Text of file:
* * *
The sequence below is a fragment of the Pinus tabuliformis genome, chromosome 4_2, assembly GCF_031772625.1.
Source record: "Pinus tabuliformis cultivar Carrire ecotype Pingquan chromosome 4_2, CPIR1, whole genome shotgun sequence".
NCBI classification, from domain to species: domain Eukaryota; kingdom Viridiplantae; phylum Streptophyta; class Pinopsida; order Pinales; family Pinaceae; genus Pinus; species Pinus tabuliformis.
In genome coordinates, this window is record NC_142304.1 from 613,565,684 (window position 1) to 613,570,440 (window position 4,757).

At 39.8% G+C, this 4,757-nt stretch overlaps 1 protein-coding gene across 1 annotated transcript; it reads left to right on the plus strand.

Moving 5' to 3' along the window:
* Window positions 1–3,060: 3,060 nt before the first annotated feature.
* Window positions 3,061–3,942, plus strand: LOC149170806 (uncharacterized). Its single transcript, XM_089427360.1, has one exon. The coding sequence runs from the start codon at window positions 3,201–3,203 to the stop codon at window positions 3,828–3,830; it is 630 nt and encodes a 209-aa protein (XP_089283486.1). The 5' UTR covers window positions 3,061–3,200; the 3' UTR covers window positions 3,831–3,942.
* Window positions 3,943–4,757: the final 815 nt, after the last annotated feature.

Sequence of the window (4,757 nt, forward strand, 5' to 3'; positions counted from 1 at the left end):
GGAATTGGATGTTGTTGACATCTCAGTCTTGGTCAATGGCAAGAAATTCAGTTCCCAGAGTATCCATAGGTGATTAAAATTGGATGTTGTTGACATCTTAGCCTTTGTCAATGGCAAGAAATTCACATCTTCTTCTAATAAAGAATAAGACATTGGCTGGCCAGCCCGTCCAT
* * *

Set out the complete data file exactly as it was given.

The sequence below is a fragment of the Pinus tabuliformis genome, chromosome 4_2, assembly GCF_031772625.1.
Source record: "Pinus tabuliformis cultivar Carrire ecotype Pingquan chromosome 4_2, CPIR1, whole genome shotgun sequence".
NCBI classification, from domain to species: domain Eukaryota; kingdom Viridiplantae; phylum Streptophyta; class Pinopsida; order Pinales; family Pinaceae; genus Pinus; species Pinus tabuliformis.
In genome coordinates, this window is record NC_142304.1 from 613,565,684 (window position 1) to 613,570,440 (window position 4,757).

At 39.8% G+C, this 4,757-nt stretch overlaps 1 protein-coding gene across 1 annotated transcript; it reads left to right on the plus strand.

Moving 5' to 3' along the window:
* Window positions 1–3,060: 3,060 nt before the first annotated feature.
* Window positions 3,061–3,942, plus strand: LOC149170806 (uncharacterized). Its single transcript, XM_089427360.1, has one exon. The coding sequence runs from the start codon at window positions 3,201–3,203 to the stop codon at window positions 3,828–3,830; it is 630 nt and encodes a 209-aa protein (XP_089283486.1). The 5' UTR covers window positions 3,061–3,200; the 3' UTR covers window positions 3,831–3,942.
* Window positions 3,943–4,757: the final 815 nt, after the last annotated feature.

Sequence of the window (4,757 nt, forward strand, 5' to 3'; positions counted from 1 at the left end):
GGAATTGGATGTTGTTGACATCTCAGTCTTGGTCAATGGCAAGAAATTCAGTTCCCAGAGTATCCATAGGTGATTAAAATTGGATGTTGTTGACATCTTAGCCTTTGTCAATGGCAAGAAATTCACATCTTCTTCTAATAAAGAATAAGACATTGGCTGGCCAGCCCGTCCAT